The following article discusses the fourth season of Star Trek: Lower Decks.
There’s a risk, using a word like “should” that we’re a short hop away from a tantrum to police the borders of What Proper Star Trek(™) is. But after watching most of Star Trek: Lower Decks’ fourth season, it does feel as if the show’s outlook is the most Star Trek of the bunch. Part of this is because the show is mature enough to laugh at itself, and part of it is because it’s now letting its characters grow. This is a sitcom, so its first duty is to be funny rather than weighty, but it’s a welcome sight to see the quartet escape the bottom rung.
I don’t think that’s much of a spoiler, because it’s in the trailer, the press material and the cast’s promotional interviews with TrekMovie. At the start of season four, some of the quartet get their promotions to Lieutenant Junior Grade, and out of their shared bunk. Now they’re expected to lead away missions, take on real real responsibilities and actually lead other people. It affects them all differently, with Boimler struggling to grow into his role, and Mariner fighting every urge in her body not to self-sabotage, with varying degrees of success. And it’s here, I think, that we see the side of Star Trek that so often gets overlooked in its other properties.
After all, Starfleet is an organization of people coming together to do better for other people, but also to improve themselves. For every daring scientific experiment and skin-of-the-teeth rescue, we see more of the senior officers’ desire to actually nurture their charges. This, too, helps to broaden the series’ focus, to include T’Lyn, the fan-favorite who joined the Cerritos at the end of last season. The broader view also gives Captain Freeman more of a central role in several episodes, especially highlighting the times when her knowledge is ignored by her superiors. For all we’ve seen of the dung rolling downhill and landing in Beta Shift’s trench, it’s not as if those higher up the chain don’t get their fair share of excrement, too.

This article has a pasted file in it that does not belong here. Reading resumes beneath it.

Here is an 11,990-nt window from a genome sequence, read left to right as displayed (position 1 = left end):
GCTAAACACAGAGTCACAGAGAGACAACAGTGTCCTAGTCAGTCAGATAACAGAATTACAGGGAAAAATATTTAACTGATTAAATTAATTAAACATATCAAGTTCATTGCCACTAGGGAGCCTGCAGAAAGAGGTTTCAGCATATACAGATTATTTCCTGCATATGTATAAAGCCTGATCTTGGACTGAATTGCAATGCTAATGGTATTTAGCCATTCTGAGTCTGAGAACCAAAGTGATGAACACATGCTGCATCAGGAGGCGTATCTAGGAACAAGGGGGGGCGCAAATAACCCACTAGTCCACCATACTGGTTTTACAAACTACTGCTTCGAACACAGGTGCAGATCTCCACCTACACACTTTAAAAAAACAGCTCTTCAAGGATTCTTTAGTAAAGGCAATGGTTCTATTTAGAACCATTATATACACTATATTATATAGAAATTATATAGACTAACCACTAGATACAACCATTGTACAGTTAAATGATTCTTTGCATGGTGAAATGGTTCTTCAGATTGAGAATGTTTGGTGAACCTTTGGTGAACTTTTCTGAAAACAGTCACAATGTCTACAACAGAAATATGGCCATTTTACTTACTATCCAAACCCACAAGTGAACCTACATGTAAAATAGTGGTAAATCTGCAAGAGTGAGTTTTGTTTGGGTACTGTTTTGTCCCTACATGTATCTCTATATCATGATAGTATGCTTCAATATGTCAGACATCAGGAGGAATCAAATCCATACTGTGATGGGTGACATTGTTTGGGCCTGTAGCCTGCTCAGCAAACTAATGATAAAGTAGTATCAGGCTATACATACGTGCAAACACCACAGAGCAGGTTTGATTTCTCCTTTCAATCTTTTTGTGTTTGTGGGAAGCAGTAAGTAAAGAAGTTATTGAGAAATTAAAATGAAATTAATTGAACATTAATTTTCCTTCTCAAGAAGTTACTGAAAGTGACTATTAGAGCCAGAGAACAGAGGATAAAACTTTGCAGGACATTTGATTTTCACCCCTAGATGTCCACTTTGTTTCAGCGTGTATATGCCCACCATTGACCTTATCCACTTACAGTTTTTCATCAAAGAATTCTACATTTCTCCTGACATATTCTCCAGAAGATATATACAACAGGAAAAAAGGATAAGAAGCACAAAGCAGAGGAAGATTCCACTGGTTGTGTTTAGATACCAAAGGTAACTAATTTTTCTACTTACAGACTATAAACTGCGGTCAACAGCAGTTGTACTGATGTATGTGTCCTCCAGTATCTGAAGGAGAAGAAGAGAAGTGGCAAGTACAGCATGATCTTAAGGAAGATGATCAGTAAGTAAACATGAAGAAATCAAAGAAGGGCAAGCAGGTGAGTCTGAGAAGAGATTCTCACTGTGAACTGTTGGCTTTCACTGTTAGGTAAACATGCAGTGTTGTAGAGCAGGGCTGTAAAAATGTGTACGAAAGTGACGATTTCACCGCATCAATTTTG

I wonder if its status as Star Trek’s officially-sanctioned Class Clown gives it room to be more subversive than anyone gives it credit for. Time and again, both in this series and before, we see totems of Star Trek’s past commoditized and packaged for sale. It’s an easy way to milk fans’ nostalgia glands, but it’s also potentially a subtle critique about the nature of nostalgia. As much as Lower Decks was created by a Next Generation fan who wants to recapture some of that magic, it’s also a commentary on that very same desire. And the show’s creative team is clear-eyed enough to notice that series’ blind spots and mine them for comedy.
But, for all of this high-falutin’ talk, this remains Lower Decks, a series that can have you in tears at the sight of a pair of dueling [SPOILERS] trying to out-compliment each other. And, if nothing else, it’s a pleasure to spend more time with Starfleet’s horniest and weirdest crew.
The first two episodes of Star Trek: Lower Decks will be available to watch on Paramount+ on Thursday, September 7. A new episode will arrive on subsequent Thursdays.